Saturday, 25 February 2012

When Jesus saves everyone gets screwed over

I have to giggle and groan sympathetically at this (see ) for several reasons.
Firstly, because it nicely illustrates the difficulties faced by a non-religious person trying to do something right on the Isle of Man. All a self-congratulatory Christian chancer has to do to get branded a ‘good person’ is wave a cross about a bit and mention Jesus. Anyone else actually has to do good work, and without the obligatory nod to Jesus Freakery it never gets recognised as good anyway.
But also because it is a prime example of the dangers of government-run pseudo-charities, slave labour schemes and co-operating with evangelical bigots in order to get your message across.
Just to ‘deconstruct’ things and make it all a little clearer….
Muriel was one of the founder members of Isle of Man Freethinkers, so having to link the campaign to a smug religious orgy of ‘self-denial’ must make her grit her teeth. Though on the other hand, as ‘unfashionable’ class warriors point out, for all the worthiness and common sense behind them green campaigns and campaigners can also be fuelled by a smugness and tendency to perpetuate prejudices of class, (perhaps less consciously) race and the legacies of colonialism which have never gone away. Attitudes and prejudices whose most common exponents are evangelical Christians.
Then there is the problem of government run pseudo-charities. Having a dialogue with government is one thing, allowing your charity or community campaign to be used as a career springboard for chancers looking for a cosy government contract, or for civil servants to dictate your local policies in return for a seat at the table with them (which is way too common in a Manx ’Third Sector’ chiefly administrated by civil servants), or just allowing your charity to be used as ‘proof’ of the forward thinking of the Manx government in return for a government grant to your UK parent…?
Can any member of the public take your campaigns seriously if even you don’t?
Prison slave labour schemes – another bugbear of mine. See the Campaign Against Prison Slavery link to the right for a fuller picture, but the simple fact is this. The ‘punishment’ of a prisoner is to be deprived of liberty. End of.
Rehabilitation which involves work schemes – especially on the Isle of Man – is a sick joke. If you want to teach somebody to have some dignity by holding down a job and paying their way in society instead of robbing – fine. But the point is that employment is based on an exchange of ‘goods’, so if you ‘work’ you get paid.
Well informed prison charities (i.e. none that can operate on the Isle of Man) have suggested schemes whereby a prisoner works for a ‘proper’ company and is paid a reasonable wage. As it’s unhelpful or undesirable for them to have that much cash in prison, the money can then be banked in an account used to address practical problems when they get out – for example to set them up with accommodation. Alternatively, it could go straight to their family so the prisoner has the self-respect of knowing they are supporting them – legitimately – while inside.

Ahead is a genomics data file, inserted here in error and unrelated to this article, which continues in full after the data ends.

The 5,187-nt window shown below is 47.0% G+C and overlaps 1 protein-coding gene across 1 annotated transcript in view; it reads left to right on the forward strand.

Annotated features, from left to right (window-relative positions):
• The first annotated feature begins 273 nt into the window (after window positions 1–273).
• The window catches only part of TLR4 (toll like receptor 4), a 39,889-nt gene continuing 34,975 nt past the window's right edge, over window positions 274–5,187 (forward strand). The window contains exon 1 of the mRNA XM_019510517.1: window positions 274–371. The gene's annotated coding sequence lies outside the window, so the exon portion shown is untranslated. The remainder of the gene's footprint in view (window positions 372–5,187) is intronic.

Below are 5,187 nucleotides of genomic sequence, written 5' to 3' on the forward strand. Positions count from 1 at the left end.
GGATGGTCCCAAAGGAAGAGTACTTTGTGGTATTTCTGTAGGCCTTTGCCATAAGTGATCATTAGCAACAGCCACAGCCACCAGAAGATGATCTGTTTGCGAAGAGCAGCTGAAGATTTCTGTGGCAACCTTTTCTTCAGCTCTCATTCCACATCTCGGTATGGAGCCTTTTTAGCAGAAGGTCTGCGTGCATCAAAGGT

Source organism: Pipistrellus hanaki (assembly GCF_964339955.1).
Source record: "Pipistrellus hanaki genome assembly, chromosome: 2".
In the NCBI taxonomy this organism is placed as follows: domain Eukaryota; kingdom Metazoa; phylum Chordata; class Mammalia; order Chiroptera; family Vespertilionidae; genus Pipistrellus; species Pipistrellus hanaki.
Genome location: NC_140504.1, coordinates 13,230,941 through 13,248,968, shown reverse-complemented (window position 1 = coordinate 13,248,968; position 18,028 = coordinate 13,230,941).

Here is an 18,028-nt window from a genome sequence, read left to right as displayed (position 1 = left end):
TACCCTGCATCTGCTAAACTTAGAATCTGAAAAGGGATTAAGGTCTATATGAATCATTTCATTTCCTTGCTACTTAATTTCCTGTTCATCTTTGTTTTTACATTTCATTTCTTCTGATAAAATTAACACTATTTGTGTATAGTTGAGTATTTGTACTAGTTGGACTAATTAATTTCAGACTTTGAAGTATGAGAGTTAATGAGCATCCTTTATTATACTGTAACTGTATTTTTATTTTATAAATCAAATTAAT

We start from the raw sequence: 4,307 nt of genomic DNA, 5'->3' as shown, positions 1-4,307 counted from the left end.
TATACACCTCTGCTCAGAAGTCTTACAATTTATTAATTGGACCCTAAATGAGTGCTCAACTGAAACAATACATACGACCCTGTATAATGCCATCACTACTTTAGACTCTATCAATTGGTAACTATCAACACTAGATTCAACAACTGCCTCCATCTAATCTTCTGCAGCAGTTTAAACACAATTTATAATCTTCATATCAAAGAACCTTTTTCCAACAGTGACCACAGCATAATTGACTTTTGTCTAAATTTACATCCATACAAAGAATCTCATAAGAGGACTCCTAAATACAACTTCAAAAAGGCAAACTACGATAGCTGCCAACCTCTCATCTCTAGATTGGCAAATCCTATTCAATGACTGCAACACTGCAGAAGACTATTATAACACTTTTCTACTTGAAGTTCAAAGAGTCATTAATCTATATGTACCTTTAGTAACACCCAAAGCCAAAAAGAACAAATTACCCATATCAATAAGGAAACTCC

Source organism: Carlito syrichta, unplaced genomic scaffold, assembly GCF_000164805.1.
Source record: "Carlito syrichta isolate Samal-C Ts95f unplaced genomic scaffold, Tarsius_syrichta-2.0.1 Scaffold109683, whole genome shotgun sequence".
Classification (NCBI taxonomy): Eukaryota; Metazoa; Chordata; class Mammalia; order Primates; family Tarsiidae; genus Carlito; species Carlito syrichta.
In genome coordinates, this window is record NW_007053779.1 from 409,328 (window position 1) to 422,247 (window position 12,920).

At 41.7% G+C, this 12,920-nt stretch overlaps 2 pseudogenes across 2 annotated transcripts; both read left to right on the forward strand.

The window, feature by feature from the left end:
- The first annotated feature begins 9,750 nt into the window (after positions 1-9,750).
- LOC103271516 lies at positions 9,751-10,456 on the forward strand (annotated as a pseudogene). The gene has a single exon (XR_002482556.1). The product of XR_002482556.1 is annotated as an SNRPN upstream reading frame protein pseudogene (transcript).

Curiously, neither large companies nor the faith-based hypocritical wowsers who run ‘rehabilitation’ on the Isle of Man want to know about that. No short term profit for them, you see. Better, like Shoprite, to get a product (which only benefits you) made free (and even with public donations), then latch on to the publicity generated by a Department of Home Affairs which rather than preventing crime perpetuates it – even to the extent of nurturing the next generation of criminals.
Co-operating with evangelical bigots? St Thomas’s, by virtue of having the ‘right’ to appoint deluded loons (sorry ‘practicing Christians’) as staff which the current Diocesan representatives on the school board insist on exercising, has a head teacher who takes flat-earth superstition seriously. His predecessor was a decent middle-of-the-road Anglican, but when he retired no Anglican teacher wanted the job so rather than give it to a reputable professional the Diocese picked a Broadway Baptist punter, reputedly a creationist with equally startling views on most things. Given that some of that tribe are millenarians (a Christian subculture that thinks Armageddon is imminent and you should do nothing to stop it) he may even believe environmentalism is a distraction of the Devil.
Fair play to any non-religious person who wants a better island and world and engages with this cretinous, deep-rooted bigotry and nonsense to try and get it. Personally though, my nod to a ridiculous Christian tradition is to give up self-flagellation for Lent.
And after Easter? Well, long time until Saturnalia in December, but, with some effort, I am sure I can find ways to knock out my inner policeman and actually enjoy the process of bringing misanthropic vacuity to its knees – while simultaneously encouraging everyone else to get off them.

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